Not that Sheffield likes to talk about targets. “Being too specific about growth targets can lead to the wrong behaviour,” he says. “It’s easy to win work - the key is winning work you can make money out of, and if you set overly ambitious targets on growth volumes you can very easily trip up by winning the wrong sort of work.”


Kier, BAM and Ferrovial were awarded the £200m+ contract on the Crossrail scheme for major works at Farringdon station. Completion is set for 2018

Which work?

So what is the right sort of work for Kier? “We’re focusing on technically challenging projects with a sophisticated customer - clients who recognise the need for technical excellence in delivering complex schemes rather than for a cheap price,” says Sheffield. “If a project is purely being awarded and let on the basis of the cheapest price I think somebody will beat us - but if it’s technical quality and competency that you need, I think we’re as good as any.”

Sheffield says this means that, with the market the way it currently is, the firm is looking to remove itself, as much as possible, from competitive bidding. Around a third of its construction work is now on frameworks, with another third in infrastructure and overseas and only the remaining third in the open market.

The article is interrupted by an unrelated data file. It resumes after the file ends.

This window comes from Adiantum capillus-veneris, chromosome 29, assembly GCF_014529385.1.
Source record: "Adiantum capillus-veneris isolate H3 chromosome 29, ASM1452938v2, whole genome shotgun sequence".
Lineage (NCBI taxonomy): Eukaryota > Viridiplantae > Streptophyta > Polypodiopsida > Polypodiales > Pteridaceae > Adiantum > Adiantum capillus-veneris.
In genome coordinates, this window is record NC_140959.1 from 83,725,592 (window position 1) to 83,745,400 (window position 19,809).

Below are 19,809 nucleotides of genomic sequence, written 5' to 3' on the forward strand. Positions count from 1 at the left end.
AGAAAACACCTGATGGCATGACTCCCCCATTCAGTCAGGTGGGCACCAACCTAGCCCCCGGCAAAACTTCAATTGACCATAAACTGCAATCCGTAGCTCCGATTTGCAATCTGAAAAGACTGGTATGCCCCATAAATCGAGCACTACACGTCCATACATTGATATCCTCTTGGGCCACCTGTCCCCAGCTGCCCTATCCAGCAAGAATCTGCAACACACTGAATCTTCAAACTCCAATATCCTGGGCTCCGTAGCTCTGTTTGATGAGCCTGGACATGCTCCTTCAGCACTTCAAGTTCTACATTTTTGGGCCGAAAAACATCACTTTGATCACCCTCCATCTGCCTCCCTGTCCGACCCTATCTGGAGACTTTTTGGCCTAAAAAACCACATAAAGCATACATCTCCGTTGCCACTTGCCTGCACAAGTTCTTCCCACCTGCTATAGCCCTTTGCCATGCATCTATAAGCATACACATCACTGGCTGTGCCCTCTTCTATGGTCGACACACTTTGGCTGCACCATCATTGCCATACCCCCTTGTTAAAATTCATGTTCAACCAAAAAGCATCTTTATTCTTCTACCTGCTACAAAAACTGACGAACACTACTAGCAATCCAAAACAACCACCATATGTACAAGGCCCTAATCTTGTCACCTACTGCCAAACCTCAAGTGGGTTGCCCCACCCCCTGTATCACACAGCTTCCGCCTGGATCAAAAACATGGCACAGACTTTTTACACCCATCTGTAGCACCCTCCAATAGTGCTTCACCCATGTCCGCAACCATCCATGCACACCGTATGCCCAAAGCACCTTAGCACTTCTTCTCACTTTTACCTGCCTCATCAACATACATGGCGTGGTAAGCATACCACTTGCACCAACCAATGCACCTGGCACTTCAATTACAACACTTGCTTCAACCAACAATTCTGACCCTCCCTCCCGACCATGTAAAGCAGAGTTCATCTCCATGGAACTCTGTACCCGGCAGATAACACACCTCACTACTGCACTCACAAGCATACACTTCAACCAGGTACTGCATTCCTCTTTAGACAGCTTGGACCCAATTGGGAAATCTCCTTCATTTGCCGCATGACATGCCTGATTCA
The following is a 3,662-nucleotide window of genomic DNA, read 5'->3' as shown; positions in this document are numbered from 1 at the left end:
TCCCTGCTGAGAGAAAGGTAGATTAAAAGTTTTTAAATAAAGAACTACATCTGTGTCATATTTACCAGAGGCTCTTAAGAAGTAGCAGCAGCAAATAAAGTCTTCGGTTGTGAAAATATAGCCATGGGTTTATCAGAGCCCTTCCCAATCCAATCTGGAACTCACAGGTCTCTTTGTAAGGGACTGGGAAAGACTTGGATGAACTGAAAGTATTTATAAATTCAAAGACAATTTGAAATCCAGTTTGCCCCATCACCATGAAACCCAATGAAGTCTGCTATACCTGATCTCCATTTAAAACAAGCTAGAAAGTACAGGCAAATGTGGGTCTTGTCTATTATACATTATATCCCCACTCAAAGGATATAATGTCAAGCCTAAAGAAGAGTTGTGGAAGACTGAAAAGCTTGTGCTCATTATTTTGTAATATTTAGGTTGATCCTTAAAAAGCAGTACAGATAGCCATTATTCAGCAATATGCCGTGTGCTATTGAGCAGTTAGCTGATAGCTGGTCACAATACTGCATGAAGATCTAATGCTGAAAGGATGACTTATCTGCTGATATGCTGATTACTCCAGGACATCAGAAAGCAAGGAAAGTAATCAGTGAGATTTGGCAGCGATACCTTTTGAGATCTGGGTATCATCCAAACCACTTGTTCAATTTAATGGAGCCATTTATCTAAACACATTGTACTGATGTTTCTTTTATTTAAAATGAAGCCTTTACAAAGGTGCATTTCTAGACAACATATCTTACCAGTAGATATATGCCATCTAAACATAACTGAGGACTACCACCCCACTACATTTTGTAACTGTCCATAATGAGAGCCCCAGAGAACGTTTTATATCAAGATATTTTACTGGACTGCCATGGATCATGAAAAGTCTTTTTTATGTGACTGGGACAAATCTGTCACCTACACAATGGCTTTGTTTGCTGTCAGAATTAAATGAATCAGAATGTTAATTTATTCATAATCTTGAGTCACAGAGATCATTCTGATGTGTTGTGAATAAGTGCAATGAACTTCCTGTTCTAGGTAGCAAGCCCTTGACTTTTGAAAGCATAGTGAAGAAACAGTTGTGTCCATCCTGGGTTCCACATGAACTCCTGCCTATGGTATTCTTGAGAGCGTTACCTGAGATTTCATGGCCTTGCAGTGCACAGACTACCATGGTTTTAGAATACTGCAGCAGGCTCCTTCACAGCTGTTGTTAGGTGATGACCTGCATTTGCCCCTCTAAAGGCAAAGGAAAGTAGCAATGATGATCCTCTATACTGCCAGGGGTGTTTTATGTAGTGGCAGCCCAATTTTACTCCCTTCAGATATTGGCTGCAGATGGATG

“You can never extract yourself entirely from the competitive market place but the objective has got to be to do as little as you can - and where projects are let on the competitive market place, try to target the ones that have got a skew towards the technical complexity that clients will value. For us it’s all about targeted contracts and trying to manage our risk at the same time as putting in good technical submissions.”

And a key part of this strategy lies in developing the firm’s property business. Three years ago the firm was delivering about 2,000 homes per year. That has now fallen to about 500 and, although it still maintains a significant landbank of about 5,400 units, the strategy is to steadily manage that down and invest instead in property development.

“Buying housing land is very speculative,” Sheffield says. “We would much rather put our capital into property development where you can manage the risks and de-risk them - and they create construction opportunities and service opportunities in the long term.”